When we tell people we love art history, the question 'why' hangs in the air. Like many academic disciplines, history and the humanities have been relegated to text books, distant museums and lists of names and dates. But the history of art is the history of human ambition. The wild and bloody stories of the world’s most transgressive people. Want to smooth-talk your way into wealth and power, redefine gender norms, or get away with murder? Art history is a guidebook for radical change, and we're bringing it online.
We believe there are three steps to make art history interesting again: it needs to be diverse, discoverable, and it can't be boring. Here’s how Trivium is turning things around:
The world of art is as diverse as humanity itself, but for centuries its household names have been successful white men. And that’s a problem. How can we relate to a canon that doesn’t mirror our world? Trivium digs deep, scouring history to find under-represented artists of all genders, cultures, sexual orientations, and abilities.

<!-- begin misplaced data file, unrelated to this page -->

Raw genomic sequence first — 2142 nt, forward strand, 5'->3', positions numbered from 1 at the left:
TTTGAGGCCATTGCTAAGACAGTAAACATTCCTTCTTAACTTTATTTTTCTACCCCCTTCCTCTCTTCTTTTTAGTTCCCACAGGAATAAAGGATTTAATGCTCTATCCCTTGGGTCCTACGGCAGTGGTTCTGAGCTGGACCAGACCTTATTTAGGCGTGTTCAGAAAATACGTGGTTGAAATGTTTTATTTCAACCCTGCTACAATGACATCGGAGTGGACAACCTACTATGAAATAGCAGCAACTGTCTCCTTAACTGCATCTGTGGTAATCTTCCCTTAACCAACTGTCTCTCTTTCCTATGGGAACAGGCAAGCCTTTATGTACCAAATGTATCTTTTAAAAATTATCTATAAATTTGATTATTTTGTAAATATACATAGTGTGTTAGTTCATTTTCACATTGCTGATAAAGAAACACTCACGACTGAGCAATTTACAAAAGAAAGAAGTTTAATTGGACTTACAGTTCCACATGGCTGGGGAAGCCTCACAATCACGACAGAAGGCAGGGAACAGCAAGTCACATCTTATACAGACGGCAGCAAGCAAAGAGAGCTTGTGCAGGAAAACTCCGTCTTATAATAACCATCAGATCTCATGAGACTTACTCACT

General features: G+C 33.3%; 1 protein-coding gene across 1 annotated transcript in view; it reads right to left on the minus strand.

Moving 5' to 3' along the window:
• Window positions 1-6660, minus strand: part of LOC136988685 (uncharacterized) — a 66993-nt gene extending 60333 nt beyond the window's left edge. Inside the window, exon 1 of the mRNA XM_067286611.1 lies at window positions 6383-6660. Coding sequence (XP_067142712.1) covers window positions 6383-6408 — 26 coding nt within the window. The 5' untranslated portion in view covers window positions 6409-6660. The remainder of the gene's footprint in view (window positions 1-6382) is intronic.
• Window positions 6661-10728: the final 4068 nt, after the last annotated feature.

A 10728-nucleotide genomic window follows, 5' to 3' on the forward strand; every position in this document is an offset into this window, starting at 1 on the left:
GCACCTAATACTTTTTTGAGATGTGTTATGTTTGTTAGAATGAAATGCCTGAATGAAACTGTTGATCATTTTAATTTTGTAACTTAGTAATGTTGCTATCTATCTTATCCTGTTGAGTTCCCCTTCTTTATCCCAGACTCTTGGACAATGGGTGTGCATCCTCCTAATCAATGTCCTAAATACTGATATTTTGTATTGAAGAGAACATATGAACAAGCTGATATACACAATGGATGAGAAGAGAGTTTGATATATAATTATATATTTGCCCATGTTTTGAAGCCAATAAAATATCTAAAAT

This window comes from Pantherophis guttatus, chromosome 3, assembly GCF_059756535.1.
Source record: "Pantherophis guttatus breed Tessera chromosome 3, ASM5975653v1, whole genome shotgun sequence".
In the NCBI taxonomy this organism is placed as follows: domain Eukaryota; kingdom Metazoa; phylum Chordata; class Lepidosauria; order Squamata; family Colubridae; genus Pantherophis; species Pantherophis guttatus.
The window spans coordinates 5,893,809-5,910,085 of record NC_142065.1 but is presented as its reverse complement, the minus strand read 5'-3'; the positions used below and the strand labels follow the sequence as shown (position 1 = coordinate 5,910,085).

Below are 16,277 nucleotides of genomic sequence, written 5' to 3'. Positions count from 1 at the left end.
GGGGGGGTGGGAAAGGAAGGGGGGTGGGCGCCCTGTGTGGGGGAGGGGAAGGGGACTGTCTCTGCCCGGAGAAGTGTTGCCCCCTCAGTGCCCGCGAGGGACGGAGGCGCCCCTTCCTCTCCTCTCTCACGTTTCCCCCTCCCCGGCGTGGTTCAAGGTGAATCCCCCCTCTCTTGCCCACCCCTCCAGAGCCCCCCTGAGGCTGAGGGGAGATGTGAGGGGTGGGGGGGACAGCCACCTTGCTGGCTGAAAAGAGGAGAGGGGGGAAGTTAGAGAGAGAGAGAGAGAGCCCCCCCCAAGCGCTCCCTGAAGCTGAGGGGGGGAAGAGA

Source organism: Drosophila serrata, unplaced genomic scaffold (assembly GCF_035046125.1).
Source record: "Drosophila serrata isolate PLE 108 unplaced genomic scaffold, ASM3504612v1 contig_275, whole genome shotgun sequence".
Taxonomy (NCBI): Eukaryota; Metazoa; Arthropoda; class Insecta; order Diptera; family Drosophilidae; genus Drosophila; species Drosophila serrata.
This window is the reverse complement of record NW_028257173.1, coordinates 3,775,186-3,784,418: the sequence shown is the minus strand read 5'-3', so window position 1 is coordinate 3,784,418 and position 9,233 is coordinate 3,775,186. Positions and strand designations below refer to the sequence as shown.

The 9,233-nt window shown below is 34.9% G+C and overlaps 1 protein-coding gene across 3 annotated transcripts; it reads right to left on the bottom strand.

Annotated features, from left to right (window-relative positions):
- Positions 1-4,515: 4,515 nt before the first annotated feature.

Trivium is build from the ground up to encourage exploration. Even many excellent online resources simply aggregate popular artists or bury interesting content in databases that must be searched with precise jargon. Trivium uses careful curation, bold visuals, and snappy headlines to keep readers curious and reward investigation.
This should go without saying, but it takes work to keep history both academically rigorous and fun to read. Trivium works with writers, researchers, artists and editors to create break down the people and cultures of history in accessible, conversational language. We're aiming for Jerry Saltz rather than Buzzfeed, but you'll keep us honest.